Do you have any books that you enjoyed growing up that you then made a point of sharing with your kids?
My parents read a lot of Bible stories with me. That’s how I learned my faith, so those are very meaningful to me to share with my kids. But there wasn’t a specific series or book that I had lined up to share with my kids. I tried to be open to what they were interested in. They're old enough now that I take their lead. They come home with Dork Diaries and that type of stuff. I just love the fact that they are reading to me now. They’re the storytellers and I’m the audience, and that makes bedtime more fun.
Do you recall any lessons about positivity your parents tried to teach you that, at the time, you were maybe skeptical about? But now you see the wisdom in and are trying to pass it down to your kids?
They created an environment where I learned early on how to respond to failure. I played on a 10-and-under AAU basketball when I was 9, so I was the youngest on the team. And there was a big moment in the national championship game where I missed a free throw to tie the game and the next one as well. So by missing those two free throws, we lost the game. My parents were very supportive of me during those moments. Even now, the emotions I experience when I think of that time are very tangible. And the power of that experience has helped me learn not to be afraid of failure.
I’m always telling my kids that they have to try stuff and sometimes it's not gonna work. Sometimes it is, but all you control is your focus and attention. It's all about your approach to life. My parents set that foundation for belief and confidence that can prepare you for any moment and not be afraid of what the consequences might be or what the outcomes are going to be.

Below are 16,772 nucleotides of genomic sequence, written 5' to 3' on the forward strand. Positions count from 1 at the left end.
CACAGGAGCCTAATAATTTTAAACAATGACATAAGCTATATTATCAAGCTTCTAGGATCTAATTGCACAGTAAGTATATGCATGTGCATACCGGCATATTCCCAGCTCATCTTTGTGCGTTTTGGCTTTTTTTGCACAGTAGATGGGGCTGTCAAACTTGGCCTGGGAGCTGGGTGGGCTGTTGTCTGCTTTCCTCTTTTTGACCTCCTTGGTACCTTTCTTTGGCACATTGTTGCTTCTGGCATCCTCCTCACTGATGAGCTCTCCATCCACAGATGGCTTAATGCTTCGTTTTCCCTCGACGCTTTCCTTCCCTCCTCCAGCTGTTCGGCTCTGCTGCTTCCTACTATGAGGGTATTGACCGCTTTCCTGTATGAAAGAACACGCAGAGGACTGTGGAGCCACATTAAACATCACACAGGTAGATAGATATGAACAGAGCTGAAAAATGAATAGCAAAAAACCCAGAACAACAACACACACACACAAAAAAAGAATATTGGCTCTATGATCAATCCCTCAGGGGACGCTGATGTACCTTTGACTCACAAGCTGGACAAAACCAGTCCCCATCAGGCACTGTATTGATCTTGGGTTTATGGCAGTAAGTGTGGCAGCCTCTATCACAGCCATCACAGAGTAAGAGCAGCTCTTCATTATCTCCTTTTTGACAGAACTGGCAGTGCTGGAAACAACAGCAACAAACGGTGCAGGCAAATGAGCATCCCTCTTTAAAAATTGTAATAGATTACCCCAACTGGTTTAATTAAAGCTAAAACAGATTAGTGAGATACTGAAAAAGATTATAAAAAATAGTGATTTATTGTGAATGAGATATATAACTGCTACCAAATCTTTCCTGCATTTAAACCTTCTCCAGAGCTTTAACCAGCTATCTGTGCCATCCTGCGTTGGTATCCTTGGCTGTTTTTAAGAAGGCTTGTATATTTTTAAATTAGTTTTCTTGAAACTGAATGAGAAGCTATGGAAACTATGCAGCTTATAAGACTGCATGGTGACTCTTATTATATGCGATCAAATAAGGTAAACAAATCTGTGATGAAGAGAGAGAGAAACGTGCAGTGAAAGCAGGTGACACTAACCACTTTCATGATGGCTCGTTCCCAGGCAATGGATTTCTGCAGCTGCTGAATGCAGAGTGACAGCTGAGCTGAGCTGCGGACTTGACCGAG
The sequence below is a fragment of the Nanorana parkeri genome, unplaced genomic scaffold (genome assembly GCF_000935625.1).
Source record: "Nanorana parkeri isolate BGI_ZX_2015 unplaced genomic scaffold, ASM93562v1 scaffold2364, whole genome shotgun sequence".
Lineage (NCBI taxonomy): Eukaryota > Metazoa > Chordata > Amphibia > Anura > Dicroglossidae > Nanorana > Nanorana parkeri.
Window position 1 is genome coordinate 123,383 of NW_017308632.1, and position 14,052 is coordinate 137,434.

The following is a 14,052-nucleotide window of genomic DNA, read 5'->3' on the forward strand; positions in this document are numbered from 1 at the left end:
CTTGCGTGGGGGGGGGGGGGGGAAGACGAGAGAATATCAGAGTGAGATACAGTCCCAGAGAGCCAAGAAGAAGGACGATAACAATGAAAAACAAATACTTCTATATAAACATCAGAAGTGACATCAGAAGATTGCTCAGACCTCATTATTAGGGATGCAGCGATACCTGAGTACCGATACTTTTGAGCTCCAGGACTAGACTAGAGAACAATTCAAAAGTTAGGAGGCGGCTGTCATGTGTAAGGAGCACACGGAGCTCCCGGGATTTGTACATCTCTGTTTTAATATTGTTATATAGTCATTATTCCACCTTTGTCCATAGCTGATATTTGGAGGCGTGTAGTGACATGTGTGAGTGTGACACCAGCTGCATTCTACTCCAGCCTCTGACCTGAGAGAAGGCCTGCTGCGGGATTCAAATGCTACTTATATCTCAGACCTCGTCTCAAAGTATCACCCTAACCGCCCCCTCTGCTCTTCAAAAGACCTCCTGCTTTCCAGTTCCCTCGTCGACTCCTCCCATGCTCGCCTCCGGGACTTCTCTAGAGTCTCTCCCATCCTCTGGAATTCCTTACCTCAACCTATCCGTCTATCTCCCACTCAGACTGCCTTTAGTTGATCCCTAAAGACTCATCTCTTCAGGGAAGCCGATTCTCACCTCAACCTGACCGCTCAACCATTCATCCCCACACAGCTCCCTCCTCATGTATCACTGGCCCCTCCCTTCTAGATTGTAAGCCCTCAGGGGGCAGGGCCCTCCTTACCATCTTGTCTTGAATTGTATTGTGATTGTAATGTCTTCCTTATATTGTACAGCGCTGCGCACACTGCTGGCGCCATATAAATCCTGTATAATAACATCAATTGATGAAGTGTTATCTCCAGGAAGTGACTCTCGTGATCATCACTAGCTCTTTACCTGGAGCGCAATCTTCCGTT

Are there any parenting hacks you lean on to encourage your kids when things aren’t working out for them?
It doesn't make any sense without explanation, but we always say “control your WABA,” which stands for your words, actions, behavior, and attitude. Those are four factors that they can control, no matter what's going on in their life. Hopefully, that keeps them centered through all of the ups and downs.
That seems like something little kids would get into. How do you think they’ll respond to WABA as they get older?
There's a little bit more sarcasm now. They're like, “I know, I know I know. Control your WABA.” But it still resonates, and it’ll be something that we can laugh about when they’re 18 and getting ready to graduate.
You would have had to live WABA out from a basketball standpoint last year as you were working on the book. There was a lot of skepticism about how good Golden State would be and whether or not the younger guys on the team could step up. Have you seen these principles come to fruition in the locker room?
Well, yeah, I don't know how it would go if I walked up to them and said “you have a superpower” or “WABA!” But I think those messages are important for young guys. They need to hear that they have value to offer this team. They need to know they’re going to be vital to helping us to accomplish our goals. Sometimes they don't even realize what we're saying when they hear it. But they work, they believe, and then you look up at the end of the year and you’re celebrating a championship. So I might package it a little differently, but it's the same concept of self-confidence, work ethic, and belief that we all can resonate with.
I Have A Superpower is out now wherever books are sold.